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Between the surge and the deluge

In arguing for his Iraq policy, President Bush posits a false choice between his strategy and even greater catastrophe. Too often Democrats seem to accept that choice, implicitly suggesting the abyss is now unavoidable, when in fact, both parties offer strategies for dealing with the conflict.

Republicans characterize their approach as clear and hold: Use U.S. troops to root insurgents out of cities and keep them out. Democrats argue for an alternative: Reduce tensions and get help from elsewhere. While there are no certainties in life, the critical question is which strategy is more likely to work.

Nobody wants failure in Iraq, though that is clearly what Bush has wrought. Deeper instability could create new bases for state-sponsored terrorism, greater power for Iran, ongoing misery for millions of Iraqis, and even ignite regional war. Republicans are right in asserting that the consequences of failure are catastrophic.

Unfortunately though, our need to “win” does not make us more likely to be victorious. While necessity may be the mother of invention, it is hardly the guarantor of success. I may create a situation where I need to win the lottery to avoid bankruptcy. Sadly though, my need will not increase my chances of selecting the winning ticket.

Moreover, the need to succeed does not argue for the president’s plan as the most likely road to triumph. Bush’s surge is less likely to achieve its goals than the Democrats’ phased withdrawal.

Republicans believe American military involvement has a salutary impact. Iraqis disagree. Iraqis believe the American military presence is causing violence, not quelling it. Three quarters say our military involvement “is provoking more conflict than it is preventing.” If the U.S. were to withdraw, 58 percent expect ethnic conflict to decline, while 61 percent predict day-to-day security for ordinary Iraqis will improve.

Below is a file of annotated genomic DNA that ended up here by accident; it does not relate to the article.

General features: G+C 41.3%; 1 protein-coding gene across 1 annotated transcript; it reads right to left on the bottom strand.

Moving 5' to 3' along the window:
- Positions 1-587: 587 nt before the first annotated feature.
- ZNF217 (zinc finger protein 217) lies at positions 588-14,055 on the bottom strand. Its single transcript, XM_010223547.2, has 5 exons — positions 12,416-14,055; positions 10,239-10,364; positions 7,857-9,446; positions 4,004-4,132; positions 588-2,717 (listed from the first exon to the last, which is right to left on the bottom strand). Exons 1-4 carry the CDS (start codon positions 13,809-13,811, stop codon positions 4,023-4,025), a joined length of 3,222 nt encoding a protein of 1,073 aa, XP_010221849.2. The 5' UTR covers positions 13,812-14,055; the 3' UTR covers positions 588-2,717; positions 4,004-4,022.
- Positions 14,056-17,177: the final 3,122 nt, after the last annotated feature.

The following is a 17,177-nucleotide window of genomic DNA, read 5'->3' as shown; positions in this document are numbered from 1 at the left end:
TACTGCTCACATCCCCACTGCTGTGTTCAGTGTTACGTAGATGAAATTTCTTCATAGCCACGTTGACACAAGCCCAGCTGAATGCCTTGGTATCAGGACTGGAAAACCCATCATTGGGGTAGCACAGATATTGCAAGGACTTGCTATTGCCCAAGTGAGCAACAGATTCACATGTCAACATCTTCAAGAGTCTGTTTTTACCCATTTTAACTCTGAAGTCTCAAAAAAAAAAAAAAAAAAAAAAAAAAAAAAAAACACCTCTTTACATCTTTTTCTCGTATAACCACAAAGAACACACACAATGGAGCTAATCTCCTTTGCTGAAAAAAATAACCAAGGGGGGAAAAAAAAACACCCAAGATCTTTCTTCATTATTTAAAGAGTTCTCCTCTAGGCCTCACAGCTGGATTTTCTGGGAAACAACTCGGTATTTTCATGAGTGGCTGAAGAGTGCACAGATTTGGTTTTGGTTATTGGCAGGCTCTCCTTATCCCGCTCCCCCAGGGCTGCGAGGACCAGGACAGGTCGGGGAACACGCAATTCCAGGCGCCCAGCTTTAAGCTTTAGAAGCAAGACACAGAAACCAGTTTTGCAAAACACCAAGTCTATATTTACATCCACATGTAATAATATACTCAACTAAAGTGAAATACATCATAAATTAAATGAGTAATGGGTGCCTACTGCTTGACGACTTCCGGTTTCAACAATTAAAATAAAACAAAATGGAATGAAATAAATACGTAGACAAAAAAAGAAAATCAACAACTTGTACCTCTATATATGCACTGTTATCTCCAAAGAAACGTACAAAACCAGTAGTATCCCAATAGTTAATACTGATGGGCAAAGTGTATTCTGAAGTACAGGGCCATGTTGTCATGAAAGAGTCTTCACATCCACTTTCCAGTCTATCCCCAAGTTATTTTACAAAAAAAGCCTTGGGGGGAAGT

This is not an indictment of our troops, who do their best to do good in a situation built to create tension with the local population. Policing a civil war requires tactics — breaking down doors, pointing weapons at cowering families, shooting in civilian neighborhoods, enforcing curfews — that cannot help but alienate Iraqis.

As a result, 61 percent of Iraqis actually approve of attacks on U.S. military forces. This does not represent a general propensity to violence as just 4 percent approve attacks against Iraqi security forces and none support violence against civilians. Only in the case of American troops do Iraqis justify killings. However, most of those who approve of attacks against Americans say they would be less supportive were the U.S. to announce a timeline for departure.

Iraqis reject the equation between withdrawal and chaos, arguing that our military presence increases disorder, while our departure would reduce the level of violence.  If they are correct, the Democrats’ plan may well calm tensions, creating more space for internal political dialogue and reconciliation.

Of course, the Iraqi people could be wrong. American withdrawal could increase violence and foment instability, but it is worth considering the possibility that the Iraqi people have a clearer understanding of their society than, say, George Bush does.

Perhaps if our departure were imminent, other countries would assist with reconstruction. We can be certain that the bulk of the international community will not lift a finger as long as the Bush plan is operative.

While Congress continues to debate, Iraqis have made up their minds — they want us gone. Seventy-one percent of Iraqis want all U.S. forces out within a year. They understand our presence as an incitement to civil war, not a bulwark against chaos. The democratic values we profess to defend in Iraq dictate we pay at least some heed to the views of the Iraqi people.


Mellman is president of The Mellman Group and has worked for Democratic candidates and causes since 1982. Current clients include the majority leaders of both the House and Senate.